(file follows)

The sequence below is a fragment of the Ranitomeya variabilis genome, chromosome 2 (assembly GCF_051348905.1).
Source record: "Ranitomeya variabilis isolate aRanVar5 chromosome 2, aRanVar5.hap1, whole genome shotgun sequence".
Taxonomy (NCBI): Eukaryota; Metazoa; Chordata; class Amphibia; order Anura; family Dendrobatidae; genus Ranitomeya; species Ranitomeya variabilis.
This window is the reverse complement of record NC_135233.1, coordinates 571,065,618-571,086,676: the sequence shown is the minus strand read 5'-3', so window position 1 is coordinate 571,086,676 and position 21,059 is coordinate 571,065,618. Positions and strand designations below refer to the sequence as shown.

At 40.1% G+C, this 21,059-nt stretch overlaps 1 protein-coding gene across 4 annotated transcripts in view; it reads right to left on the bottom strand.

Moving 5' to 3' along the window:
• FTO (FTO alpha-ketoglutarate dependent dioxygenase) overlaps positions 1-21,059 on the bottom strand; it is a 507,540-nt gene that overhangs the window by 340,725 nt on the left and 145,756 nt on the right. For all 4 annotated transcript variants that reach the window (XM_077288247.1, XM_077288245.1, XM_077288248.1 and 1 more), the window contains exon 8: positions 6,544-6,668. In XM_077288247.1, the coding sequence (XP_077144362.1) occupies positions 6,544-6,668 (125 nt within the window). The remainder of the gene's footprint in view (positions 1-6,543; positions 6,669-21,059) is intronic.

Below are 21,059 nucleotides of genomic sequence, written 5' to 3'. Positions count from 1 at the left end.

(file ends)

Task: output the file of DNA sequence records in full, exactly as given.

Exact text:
The sequence below is a fragment of the Ranitomeya variabilis genome, chromosome 2 (assembly GCF_051348905.1).
Source record: "Ranitomeya variabilis isolate aRanVar5 chromosome 2, aRanVar5.hap1, whole genome shotgun sequence".
Taxonomy (NCBI): Eukaryota; Metazoa; Chordata; class Amphibia; order Anura; family Dendrobatidae; genus Ranitomeya; species Ranitomeya variabilis.
This window is the reverse complement of record NC_135233.1, coordinates 571,065,618-571,086,676: the sequence shown is the minus strand read 5'-3', so window position 1 is coordinate 571,086,676 and position 21,059 is coordinate 571,065,618. Positions and strand designations below refer to the sequence as shown.

At 40.1% G+C, this 21,059-nt stretch overlaps 1 protein-coding gene across 4 annotated transcripts in view; it reads right to left on the bottom strand.

Moving 5' to 3' along the window:
• FTO (FTO alpha-ketoglutarate dependent dioxygenase) overlaps positions 1-21,059 on the bottom strand; it is a 507,540-nt gene that overhangs the window by 340,725 nt on the left and 145,756 nt on the right. For all 4 annotated transcript variants that reach the window (XM_077288247.1, XM_077288245.1, XM_077288248.1 and 1 more), the window contains exon 8: positions 6,544-6,668. In XM_077288247.1, the coding sequence (XP_077144362.1) occupies positions 6,544-6,668 (125 nt within the window). The remainder of the gene's footprint in view (positions 1-6,543; positions 6,669-21,059) is intronic.

Below are 21,059 nucleotides of genomic sequence, written 5' to 3'. Positions count from 1 at the left end.